It was in 1552 that he first began to be involved in troubles, which lasted more or less during his whole life. Some years before, Henry II. had issued an edict to repress the frauds and abuses practised at Rome by the conveyancers | of benefices, to the great detriment of the ecclesiastical order; and this having occasioned a dispute between his majesty and pope Julius II. he published a new edict forbidding money to be sent to Rome on any pretence. This gave great offence to the pope, who insisted that kings had no right to pass edicts which interfered with ecclesiastical jurisdiction, and that the authority of the holy see was injured by such proceedings. Yet, says Thuanus, our kings always had such a right, and now Du Moulin maintained it with all the force of his profound legal knowledge, and produced not only arguments, but precedents for it; and in treating of the spiritual power of the pope, he traced it to foundations which were by no means of the most honourable kind. This was, in that age, a very bold attempt, and in fact so disconcerted the pope, as to make him willing to listen to the pacific overtures made by the king. It was on this occasion that the marshal de Montmorency (afterwards constable of France) introduced Du Moulin to the king, with these words, “Sire, what your majesty has not been able to do with 300,000 men, has been effected by this little man (Du Moulin was of short stature) with his little book.” The court of Rome, however, never forgot the injury: Clement VIII. ordered his works to be burnt, and they were placed in the “Index expurgatorius,” in the first class of prohibited books. In the permissions which used to be given to read certain works in the Index, those of Machiavel and the impious Du Moulin“were always excepted. Those, however, who in the countries where the Index of prohibited books was respected, were unwilling to be thus totally deprived of the benefit arising from Du Moulin’s able writings on jurisprudence, contrived to have them reprinted under the fictitious name of Gaspar Caballinus de Cingulo; and it was under that name that they used to be quoted for many years. But it was not only at Rome where Du Moulin had to encounter the prejudices of the times; even in France, although his” Observa-f tionssur TEdit du Roi Henry II." (for such was the title of the work) was dedicated to the king, and printed with the royal privilege, it did not fail to render him very obnoxious to such of his countrymen as preferred the interests of Rome to the independent rights of the kingdom; and the authority of parliament was scarcely sufficient to protect him from their vengeance, which proceeded to such acts of violence, that after the mob had pillaged his house, and | attempted his life, he was obliged to seek an asylum in Germany, where he was very kindly received. After residing for some time at Tubingen, where people flocked from all quarters for the benefit of his advice, he was encouraged to return to Paris, but had scarcely resumed his accustomed pursuits, when the religious commotions which broke out in that city, obliged him again to leave it, after seeing his house a second time pillaged. He now retired to Orleans, and afterwards to Lyons, where his enemies procured him to be imprisoned. On being released, he returned to Paris, where new troubles awaited him. He first became obnoxious to the Jesuits, whose society was now rising into consequence, and who wanted to be permitted to establish a college for education. This was opposed by the university oY Paris, and Du Moulin supported their opposition. The Jesuits, however, backed by the ciL.nceilor Hospital, gained their point, as the parliament was induced to believe that the mode of education among the Jesuits would be an effectual check to the introduction of the new errors, i. e. the principles of the reformation.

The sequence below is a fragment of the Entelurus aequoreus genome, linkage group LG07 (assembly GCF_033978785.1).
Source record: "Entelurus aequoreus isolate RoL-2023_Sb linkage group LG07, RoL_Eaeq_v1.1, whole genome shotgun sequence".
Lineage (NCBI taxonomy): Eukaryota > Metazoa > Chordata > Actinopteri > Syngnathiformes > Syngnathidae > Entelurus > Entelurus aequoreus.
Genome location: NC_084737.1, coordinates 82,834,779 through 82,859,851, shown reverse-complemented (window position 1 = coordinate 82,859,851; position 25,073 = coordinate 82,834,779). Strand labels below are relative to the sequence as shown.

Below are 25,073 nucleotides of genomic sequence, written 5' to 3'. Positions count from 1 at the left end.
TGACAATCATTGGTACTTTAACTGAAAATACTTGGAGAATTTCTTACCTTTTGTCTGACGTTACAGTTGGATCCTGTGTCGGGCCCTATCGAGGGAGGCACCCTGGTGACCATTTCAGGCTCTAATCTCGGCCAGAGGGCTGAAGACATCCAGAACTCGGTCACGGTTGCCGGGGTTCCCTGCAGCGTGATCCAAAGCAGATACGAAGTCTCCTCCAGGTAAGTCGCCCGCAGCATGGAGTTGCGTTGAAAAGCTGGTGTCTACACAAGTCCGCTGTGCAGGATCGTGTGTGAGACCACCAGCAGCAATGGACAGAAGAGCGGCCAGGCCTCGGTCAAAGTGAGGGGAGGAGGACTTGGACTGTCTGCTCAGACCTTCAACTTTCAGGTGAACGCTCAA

The next opportunity which Du Moulin had to give his advice, was attended with more serious consequences to him. The council of Trent had just broken up, anrl the question was, whether its proceedings should be recognized in France. The papal ambassadors, and those of the most powerful princes in Europe, were for this measure but it was opposed by the leading members of the French king’s administration, who were of opinion that it would render those civil dissentions which had been in some degree quieted, and that the council of Trent had made certain regulations contrary to the liberties and royal privileges of France, which they could by no means approve. In a council held at Fontainbleau, Feb. 27, 1564-, this subject occasioned a very warm altercation between the chancellor Hospital and the cardinal of Lorraine; and chiefly by the persuasive influence of the former, it was determined that the proceedings of the council of Trent should not be published in France. Du Moulin, being solicited for his advice on this occasion, published his “Conseil sur le fait du, Concile de Trente,Lyons, 1564, 8vo, in which he takes a very enlarged view of all the decrees of that memorable council, and shews them to be at variance with the opinions of the fathers of the church, and hostile to the liberties of France. The warmth of his temper leading him to | use the plainest expressions, as was the custom with the writers of the age, he afforded ample ground for a fresh persecution by his enemies. They now accused him of exciting sedition, and disturbing the public tranquillity, and were so successful in these misrepresentations, that some of those who were the first to advise him to publish the above work, now gave him up, and even the parliament with all the esteem which most of the members entertained for him, was obliged to issue an order to imprison him, nor did he recover his liberty but upon condition that he should print nothing without the king’s permission. Scarcely had he escaped from this danger, when he was attacked by the protestant party, who forgetting his services in the common cause against the see of Rome, could never forgive him for having deserted the profession he once made of being an adherent of Calvin, and ordered his works to be burnt at Geneva. He had indeed about this time given them more reason than they ever had before, by representing their ministers as coming into France for no other purpose than to introduce a spirit of discord and insubordination, and under pretence of an imaginary liberty, to reduce the constitution of the kingdom to a republican form.